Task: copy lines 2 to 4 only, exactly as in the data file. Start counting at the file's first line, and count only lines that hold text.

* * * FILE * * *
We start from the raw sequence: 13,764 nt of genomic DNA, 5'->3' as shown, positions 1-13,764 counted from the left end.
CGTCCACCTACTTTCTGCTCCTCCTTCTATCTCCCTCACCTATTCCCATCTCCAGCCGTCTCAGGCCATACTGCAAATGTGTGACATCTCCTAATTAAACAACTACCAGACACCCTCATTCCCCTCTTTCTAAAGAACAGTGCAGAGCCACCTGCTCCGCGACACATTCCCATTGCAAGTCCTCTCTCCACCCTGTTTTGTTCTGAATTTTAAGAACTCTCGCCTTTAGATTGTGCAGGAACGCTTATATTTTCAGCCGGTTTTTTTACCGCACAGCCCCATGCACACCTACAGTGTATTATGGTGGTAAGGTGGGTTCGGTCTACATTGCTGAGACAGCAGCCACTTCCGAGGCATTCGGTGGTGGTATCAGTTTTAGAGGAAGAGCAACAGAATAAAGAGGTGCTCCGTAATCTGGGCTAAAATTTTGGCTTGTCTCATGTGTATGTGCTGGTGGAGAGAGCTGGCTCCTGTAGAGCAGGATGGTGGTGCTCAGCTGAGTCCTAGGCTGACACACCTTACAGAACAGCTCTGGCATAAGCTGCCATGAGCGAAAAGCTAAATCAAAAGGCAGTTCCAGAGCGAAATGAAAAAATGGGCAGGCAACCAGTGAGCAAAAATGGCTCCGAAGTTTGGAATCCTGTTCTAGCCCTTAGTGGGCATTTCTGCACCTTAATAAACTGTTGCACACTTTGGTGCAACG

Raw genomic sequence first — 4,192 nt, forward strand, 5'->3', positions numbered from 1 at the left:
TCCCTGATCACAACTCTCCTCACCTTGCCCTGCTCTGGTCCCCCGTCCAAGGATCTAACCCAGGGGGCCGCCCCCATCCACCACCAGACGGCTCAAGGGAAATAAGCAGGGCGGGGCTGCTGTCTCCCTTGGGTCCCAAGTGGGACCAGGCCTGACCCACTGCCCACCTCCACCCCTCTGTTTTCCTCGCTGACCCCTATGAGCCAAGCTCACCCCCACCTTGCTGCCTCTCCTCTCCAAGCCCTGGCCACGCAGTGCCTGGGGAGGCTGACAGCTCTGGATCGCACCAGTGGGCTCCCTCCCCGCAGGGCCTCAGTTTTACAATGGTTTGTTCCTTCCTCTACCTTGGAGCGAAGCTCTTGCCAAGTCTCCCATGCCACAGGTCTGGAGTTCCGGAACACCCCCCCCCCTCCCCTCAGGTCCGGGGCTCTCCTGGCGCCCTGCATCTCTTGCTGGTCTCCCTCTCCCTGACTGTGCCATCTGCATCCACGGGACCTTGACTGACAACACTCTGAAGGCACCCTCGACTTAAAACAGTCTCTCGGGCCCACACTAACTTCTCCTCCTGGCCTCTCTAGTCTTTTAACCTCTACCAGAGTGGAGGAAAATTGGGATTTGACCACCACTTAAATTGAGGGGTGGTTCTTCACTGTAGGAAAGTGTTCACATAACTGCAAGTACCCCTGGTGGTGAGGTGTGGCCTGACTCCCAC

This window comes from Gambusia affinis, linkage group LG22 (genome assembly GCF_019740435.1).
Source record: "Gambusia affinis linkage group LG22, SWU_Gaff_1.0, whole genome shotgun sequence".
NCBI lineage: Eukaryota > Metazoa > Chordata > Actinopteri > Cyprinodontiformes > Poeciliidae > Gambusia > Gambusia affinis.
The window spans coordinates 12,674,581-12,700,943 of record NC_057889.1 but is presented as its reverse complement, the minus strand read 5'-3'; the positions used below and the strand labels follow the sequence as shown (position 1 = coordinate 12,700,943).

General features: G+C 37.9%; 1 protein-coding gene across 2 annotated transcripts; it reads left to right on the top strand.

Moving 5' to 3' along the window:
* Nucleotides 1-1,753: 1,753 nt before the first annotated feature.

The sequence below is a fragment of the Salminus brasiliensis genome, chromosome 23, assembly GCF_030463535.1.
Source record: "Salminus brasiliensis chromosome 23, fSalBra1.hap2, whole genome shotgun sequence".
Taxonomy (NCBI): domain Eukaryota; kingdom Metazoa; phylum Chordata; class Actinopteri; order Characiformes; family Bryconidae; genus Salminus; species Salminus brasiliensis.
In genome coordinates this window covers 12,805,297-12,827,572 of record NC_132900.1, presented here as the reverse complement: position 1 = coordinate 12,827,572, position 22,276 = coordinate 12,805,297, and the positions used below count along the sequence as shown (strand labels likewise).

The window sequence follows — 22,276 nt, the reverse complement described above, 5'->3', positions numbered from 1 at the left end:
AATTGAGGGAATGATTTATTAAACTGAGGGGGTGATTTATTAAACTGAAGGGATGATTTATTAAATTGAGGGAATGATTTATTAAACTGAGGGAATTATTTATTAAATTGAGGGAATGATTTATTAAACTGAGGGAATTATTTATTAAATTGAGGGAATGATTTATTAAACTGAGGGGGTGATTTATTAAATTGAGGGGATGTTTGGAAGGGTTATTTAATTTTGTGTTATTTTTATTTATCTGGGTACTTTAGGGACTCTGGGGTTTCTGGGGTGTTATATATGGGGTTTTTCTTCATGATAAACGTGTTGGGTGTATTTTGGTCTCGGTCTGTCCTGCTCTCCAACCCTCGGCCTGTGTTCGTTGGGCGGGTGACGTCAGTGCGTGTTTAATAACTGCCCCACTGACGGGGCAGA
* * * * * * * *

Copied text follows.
CGTCCACCTACTTTCTGCTCCTCCTTCTATCTCCCTCACCTATTCCCATCTCCAGCCGTCTCAGGCCATACTGCAAATGTGTGACATCTCCTAATTAAACAACTACCAGACACCCTCATTCCCCTCTTTCTAAAGAACAGTGCAGAGCCACCTGCTCCGCGACACATTCCCATTGCAAGTCCTCTCTCCACCCTGTTTTGTTCTGAATTTTAAGAACTCTCGCCTTTAGATTGTGCAGGAACGCTTATATTTTCAGCCGGTTTTTTTACCGCACAGCCCCATGCACACCTACAGTGTATTATGGTGGTAAGGTGGGTTCGGTCTACATTGCTGAGACAGCAGCCACTTCCGAGGCATTCGGTGGTGGTATCAGTTTTAGAGGAAGAGCAACAGAATAAAGAGGTGCTCCGTAATCTGGGCTAAAATTTTGGCTTGTCTCATGTGTATGTGCTGGTGGAGAGAGCTGGCTCCTGTAGAGCAGGATGGTGGTGCTCAGCTGAGTCCTAGGCTGACACACCTTACAGAACAGCTCTGGCATAAGCTGCCATGAGCGAAAAGCTAAATCAAAAGGCAGTTCCAGAGCGAAATGAAAAAATGGGCAGGCAACCAGTGAGCAAAAATGGCTCCGAAGTTTGGAATCCTGTTCTAGCCCTTAGTGGGCATTTCTGCACCTTAATAAACTGTTGCACACTTTGGTGCAACG

Raw genomic sequence first — 4,192 nt, forward strand, 5'->3', positions numbered from 1 at the left:
TCCCTGATCACAACTCTCCTCACCTTGCCCTGCTCTGGTCCCCCGTCCAAGGATCTAACCCAGGGGGCCGCCCCCATCCACCACCAGACGGCTCAAGGGAAATAAGCAGGGCGGGGCTGCTGTCTCCCTTGGGTCCCAAGTGGGACCAGGCCTGACCCACTGCCCACCTCCACCCCTCTGTTTTCCTCGCTGACCCCTATGAGCCAAGCTCACCCCCACCTTGCTGCCTCTCCTCTCCAAGCCCTGGCCACGCAGTGCCTGGGGAGGCTGACAGCTCTGGATCGCACCAGTGGGCTCCCTCCCCGCAGGGCCTCAGTTTTACAATGGTTTGTTCCTTCCTCTACCTTGGAGCGAAGCTCTTGCCAAGTCTCCCATGCCACAGGTCTGGAGTTCCGGAACACCCCCCCCCCTCCCCTCAGGTCCGGGGCTCTCCTGGCGCCCTGCATCTCTTGCTGGTCTCCCTCTCCCTGACTGTGCCATCTGCATCCACGGGACCTTGACTGACAACACTCTGAAGGCACCCTCGACTTAAAACAGTCTCTCGGGCCCACACTAACTTCTCCTCCTGGCCTCTCTAGTCTTTTAACCTCTACCAGAGTGGAGGAAAATTGGGATTTGACCACCACTTAAATTGAGGGGTGGTTCTTCACTGTAGGAAAGTGTTCACATAACTGCAAGTACCCCTGGTGGTGAGGTGTGGCCTGACTCCCAC